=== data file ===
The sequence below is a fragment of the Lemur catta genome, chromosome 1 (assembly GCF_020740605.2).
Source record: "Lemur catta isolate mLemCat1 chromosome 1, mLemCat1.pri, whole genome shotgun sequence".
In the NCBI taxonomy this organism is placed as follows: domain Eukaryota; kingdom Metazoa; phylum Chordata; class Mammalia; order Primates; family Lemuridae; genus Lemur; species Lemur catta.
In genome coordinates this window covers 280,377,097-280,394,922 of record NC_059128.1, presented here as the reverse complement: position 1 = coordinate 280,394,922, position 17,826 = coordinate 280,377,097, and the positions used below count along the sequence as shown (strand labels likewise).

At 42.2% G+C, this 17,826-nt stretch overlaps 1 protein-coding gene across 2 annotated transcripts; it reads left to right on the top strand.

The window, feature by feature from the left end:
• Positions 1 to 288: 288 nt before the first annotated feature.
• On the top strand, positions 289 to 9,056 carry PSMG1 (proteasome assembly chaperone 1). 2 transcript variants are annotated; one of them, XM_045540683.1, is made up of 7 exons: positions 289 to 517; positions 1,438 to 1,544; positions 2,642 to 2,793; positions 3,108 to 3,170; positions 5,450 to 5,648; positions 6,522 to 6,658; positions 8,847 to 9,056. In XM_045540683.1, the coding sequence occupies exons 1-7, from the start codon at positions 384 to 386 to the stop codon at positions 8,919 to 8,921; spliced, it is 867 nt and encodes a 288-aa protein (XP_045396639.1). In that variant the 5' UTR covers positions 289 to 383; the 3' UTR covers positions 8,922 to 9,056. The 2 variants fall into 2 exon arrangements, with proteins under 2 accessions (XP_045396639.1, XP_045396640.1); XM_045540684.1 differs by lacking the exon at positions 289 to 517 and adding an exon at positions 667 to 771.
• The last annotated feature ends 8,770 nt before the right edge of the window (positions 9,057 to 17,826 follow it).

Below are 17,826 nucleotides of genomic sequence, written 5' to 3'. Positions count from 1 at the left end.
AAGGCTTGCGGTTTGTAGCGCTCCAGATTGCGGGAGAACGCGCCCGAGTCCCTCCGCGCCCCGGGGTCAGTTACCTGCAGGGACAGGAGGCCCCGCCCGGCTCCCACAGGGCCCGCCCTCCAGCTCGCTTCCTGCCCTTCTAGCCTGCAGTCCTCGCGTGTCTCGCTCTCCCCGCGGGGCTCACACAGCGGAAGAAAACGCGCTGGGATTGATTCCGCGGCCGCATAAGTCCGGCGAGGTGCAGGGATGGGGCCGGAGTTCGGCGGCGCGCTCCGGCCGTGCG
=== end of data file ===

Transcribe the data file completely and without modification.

The sequence below is a fragment of the Lemur catta genome, chromosome 1 (assembly GCF_020740605.2).
Source record: "Lemur catta isolate mLemCat1 chromosome 1, mLemCat1.pri, whole genome shotgun sequence".
In the NCBI taxonomy this organism is placed as follows: domain Eukaryota; kingdom Metazoa; phylum Chordata; class Mammalia; order Primates; family Lemuridae; genus Lemur; species Lemur catta.
In genome coordinates this window covers 280,377,097-280,394,922 of record NC_059128.1, presented here as the reverse complement: position 1 = coordinate 280,394,922, position 17,826 = coordinate 280,377,097, and the positions used below count along the sequence as shown (strand labels likewise).

At 42.2% G+C, this 17,826-nt stretch overlaps 1 protein-coding gene across 2 annotated transcripts; it reads left to right on the top strand.

The window, feature by feature from the left end:
• Positions 1 to 288: 288 nt before the first annotated feature.
• On the top strand, positions 289 to 9,056 carry PSMG1 (proteasome assembly chaperone 1). 2 transcript variants are annotated; one of them, XM_045540683.1, is made up of 7 exons: positions 289 to 517; positions 1,438 to 1,544; positions 2,642 to 2,793; positions 3,108 to 3,170; positions 5,450 to 5,648; positions 6,522 to 6,658; positions 8,847 to 9,056. In XM_045540683.1, the coding sequence occupies exons 1-7, from the start codon at positions 384 to 386 to the stop codon at positions 8,919 to 8,921; spliced, it is 867 nt and encodes a 288-aa protein (XP_045396639.1). In that variant the 5' UTR covers positions 289 to 383; the 3' UTR covers positions 8,922 to 9,056. The 2 variants fall into 2 exon arrangements, with proteins under 2 accessions (XP_045396639.1, XP_045396640.1); XM_045540684.1 differs by lacking the exon at positions 289 to 517 and adding an exon at positions 667 to 771.
• The last annotated feature ends 8,770 nt before the right edge of the window (positions 9,057 to 17,826 follow it).

Below are 17,826 nucleotides of genomic sequence, written 5' to 3'. Positions count from 1 at the left end.
AAGGCTTGCGGTTTGTAGCGCTCCAGATTGCGGGAGAACGCGCCCGAGTCCCTCCGCGCCCCGGGGTCAGTTACCTGCAGGGACAGGAGGCCCCGCCCGGCTCCCACAGGGCCCGCCCTCCAGCTCGCTTCCTGCCCTTCTAGCCTGCAGTCCTCGCGTGTCTCGCTCTCCCCGCGGGGCTCACACAGCGGAAGAAAACGCGCTGGGATTGATTCCGCGGCCGCATAAGTCCGGCGAGGTGCAGGGATGGGGCCGGAGTTCGGCGGCGCGCTCCGGCCGTGCG